George W. Benson advises clients on federal income tax planning, tax controversy and tax litigation matters, particularly in the area of cooperative taxation.
George's tax work for cooperatives covers a broad range of issues that arise for cooperatives from their unique status as corporations operating on a cooperative basis. He advises cooperatives with respect to computing, allocating and paying patronage dividends and per-unit retain allocations in accordance with the rules of Subchapter T. His advice in these areas relates to such matters as determining net income or proceeds available for distribution (including distinguishing between patronage and non-patronage income), determining how net income or proceeds should be shared on a patronage basis among patrons (including using allocation units and pools), handling losses, allocating extraordinary gains, and using qualified and nonqualified written notices of allocation and per-unit retain certificates. Over the years, George has provided assistance to cooperatives whose patronage dividends and per-unit retain allocations have been questioned on audit by the Internal Revenue Service.
George has helped form new cooperatives, convert existing businesses into cooperative forms (and, where appropriate, obtain letter rulings affirming their cooperative status), convert cooperatives into other forms of business, and convert Section 521 cooperatives and Section 501(e) cooperatives into nonexempt Subchapter T cooperatives. He has provided assistance to cooperatives purchasing or selling assets, entering into joint ventures with cooperatives and others, merging with other cooperatives, or going through the process of liquidation and dissolution. He has assisted cooperatives with cooperative tax and other issues that arise when they engage in business outside of the United States. George has helped cooperatives with financing and capital structure issues that arise as a result of the constraints of the cooperative form of business. He has worked on issues arising from the interplay of Subchapter T with the other provisions of the Internal Revenue Code, including those of Subchapter C. He also has advised cooperatives dealing with issues arising when a cooperative is included in a consolidated return.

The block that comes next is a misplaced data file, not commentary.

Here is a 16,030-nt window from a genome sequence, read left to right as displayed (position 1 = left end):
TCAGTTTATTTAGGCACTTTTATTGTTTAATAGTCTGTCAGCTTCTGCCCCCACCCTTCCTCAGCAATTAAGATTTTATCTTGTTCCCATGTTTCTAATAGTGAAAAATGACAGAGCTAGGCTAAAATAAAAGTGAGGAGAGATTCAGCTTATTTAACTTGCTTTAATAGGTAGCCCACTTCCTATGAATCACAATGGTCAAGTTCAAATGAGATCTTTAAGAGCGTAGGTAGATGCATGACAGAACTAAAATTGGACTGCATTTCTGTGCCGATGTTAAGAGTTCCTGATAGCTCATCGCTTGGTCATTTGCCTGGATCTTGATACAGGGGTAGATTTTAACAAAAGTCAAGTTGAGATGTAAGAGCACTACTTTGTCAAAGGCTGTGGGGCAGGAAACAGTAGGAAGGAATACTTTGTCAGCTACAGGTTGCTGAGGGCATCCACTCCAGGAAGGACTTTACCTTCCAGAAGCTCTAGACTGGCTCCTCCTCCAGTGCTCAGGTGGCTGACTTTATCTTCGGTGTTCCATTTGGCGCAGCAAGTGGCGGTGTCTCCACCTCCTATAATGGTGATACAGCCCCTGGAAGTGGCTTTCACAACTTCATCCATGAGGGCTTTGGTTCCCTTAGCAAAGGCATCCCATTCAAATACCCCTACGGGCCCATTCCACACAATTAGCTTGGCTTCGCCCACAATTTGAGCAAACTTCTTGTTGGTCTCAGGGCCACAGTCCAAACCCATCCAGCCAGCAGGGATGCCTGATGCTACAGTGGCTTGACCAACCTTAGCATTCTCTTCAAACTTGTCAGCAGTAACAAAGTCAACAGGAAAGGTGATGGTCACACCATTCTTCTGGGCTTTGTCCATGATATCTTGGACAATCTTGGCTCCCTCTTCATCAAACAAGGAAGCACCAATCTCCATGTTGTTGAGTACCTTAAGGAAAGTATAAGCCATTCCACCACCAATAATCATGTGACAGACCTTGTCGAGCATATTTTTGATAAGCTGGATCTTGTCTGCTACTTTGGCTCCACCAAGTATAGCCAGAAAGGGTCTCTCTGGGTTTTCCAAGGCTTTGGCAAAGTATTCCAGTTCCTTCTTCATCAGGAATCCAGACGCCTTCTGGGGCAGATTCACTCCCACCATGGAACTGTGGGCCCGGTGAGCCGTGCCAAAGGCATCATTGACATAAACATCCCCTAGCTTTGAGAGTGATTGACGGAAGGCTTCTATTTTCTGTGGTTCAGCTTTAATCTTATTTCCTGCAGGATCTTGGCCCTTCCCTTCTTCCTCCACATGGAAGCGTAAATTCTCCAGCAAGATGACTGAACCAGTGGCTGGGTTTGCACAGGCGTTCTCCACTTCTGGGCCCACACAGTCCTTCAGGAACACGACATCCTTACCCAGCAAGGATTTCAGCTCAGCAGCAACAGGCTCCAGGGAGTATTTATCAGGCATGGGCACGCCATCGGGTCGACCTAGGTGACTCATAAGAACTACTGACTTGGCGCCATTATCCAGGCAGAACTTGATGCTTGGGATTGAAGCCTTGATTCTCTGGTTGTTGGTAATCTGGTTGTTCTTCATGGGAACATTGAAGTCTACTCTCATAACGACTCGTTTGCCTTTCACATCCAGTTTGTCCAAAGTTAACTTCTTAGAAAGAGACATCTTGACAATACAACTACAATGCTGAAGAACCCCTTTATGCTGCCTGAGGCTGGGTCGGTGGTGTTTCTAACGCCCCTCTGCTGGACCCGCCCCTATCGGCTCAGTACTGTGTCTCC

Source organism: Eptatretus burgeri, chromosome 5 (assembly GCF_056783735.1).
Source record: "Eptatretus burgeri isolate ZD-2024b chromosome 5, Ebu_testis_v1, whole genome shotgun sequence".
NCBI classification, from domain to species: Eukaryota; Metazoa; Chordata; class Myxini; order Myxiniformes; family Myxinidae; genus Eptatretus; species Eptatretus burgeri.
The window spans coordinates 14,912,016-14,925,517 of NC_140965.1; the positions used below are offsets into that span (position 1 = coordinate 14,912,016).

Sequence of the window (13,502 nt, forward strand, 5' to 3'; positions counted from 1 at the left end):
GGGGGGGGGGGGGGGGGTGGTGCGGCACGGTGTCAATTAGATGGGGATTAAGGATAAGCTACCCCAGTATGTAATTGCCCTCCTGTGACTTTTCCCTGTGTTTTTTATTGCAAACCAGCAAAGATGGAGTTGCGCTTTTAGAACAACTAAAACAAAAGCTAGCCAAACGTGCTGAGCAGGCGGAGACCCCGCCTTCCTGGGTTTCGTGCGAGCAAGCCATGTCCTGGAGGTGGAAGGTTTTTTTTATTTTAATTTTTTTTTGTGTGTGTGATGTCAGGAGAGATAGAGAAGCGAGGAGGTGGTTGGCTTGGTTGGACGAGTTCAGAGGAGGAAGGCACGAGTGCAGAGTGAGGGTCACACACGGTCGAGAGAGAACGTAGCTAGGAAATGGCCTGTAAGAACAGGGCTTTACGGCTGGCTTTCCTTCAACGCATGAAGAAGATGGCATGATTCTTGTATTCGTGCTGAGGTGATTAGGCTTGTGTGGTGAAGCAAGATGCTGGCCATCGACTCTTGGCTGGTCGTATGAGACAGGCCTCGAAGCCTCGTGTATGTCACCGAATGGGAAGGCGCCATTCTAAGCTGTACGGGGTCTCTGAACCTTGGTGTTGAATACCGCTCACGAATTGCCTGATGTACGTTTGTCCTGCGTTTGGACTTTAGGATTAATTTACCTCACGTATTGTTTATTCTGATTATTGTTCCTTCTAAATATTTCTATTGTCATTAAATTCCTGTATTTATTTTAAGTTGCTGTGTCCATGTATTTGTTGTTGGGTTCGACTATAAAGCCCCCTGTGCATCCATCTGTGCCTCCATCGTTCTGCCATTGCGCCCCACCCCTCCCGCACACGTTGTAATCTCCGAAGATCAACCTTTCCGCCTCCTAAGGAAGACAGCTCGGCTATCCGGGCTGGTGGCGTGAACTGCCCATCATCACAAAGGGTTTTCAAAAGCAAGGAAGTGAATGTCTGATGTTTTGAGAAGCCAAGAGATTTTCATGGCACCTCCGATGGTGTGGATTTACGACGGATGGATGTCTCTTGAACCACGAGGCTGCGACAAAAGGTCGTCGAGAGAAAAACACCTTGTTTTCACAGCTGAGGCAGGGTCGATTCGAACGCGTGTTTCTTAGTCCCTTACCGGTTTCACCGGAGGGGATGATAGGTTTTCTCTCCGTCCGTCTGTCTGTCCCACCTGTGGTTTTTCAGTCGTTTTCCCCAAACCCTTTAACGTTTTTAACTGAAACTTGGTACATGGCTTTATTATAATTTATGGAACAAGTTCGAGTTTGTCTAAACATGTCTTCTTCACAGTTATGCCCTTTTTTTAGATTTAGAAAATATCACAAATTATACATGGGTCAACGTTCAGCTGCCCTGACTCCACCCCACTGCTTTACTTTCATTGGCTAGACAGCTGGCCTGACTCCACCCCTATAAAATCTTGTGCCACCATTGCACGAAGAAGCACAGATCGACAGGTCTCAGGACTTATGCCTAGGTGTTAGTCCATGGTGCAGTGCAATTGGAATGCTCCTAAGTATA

George advises Section 521 cooperatives with respect to the requirements for maintaining that status. He has successfully defended cooperatives whose nonexempt Subchapter T, Section 521 or Section 501(e) cooperative status has been challenged by the Internal Revenue Service. He has assisted taxable rural electric and telephone cooperatives with matters related to pre-Subchapter T cooperative tax law.
Since the enactment of Section 199 (the domestic production activities deduction), George has assisted cooperatives on the many tax issues that the section presents for them. That work has included including obtaining letter rulings with respect to issues under Section 199 and representing cooperatives in controversies over the application of that section.
George writes and lectures frequently on cooperative tax matters and is the editor of the TAXFAX column in The Cooperative Accountant.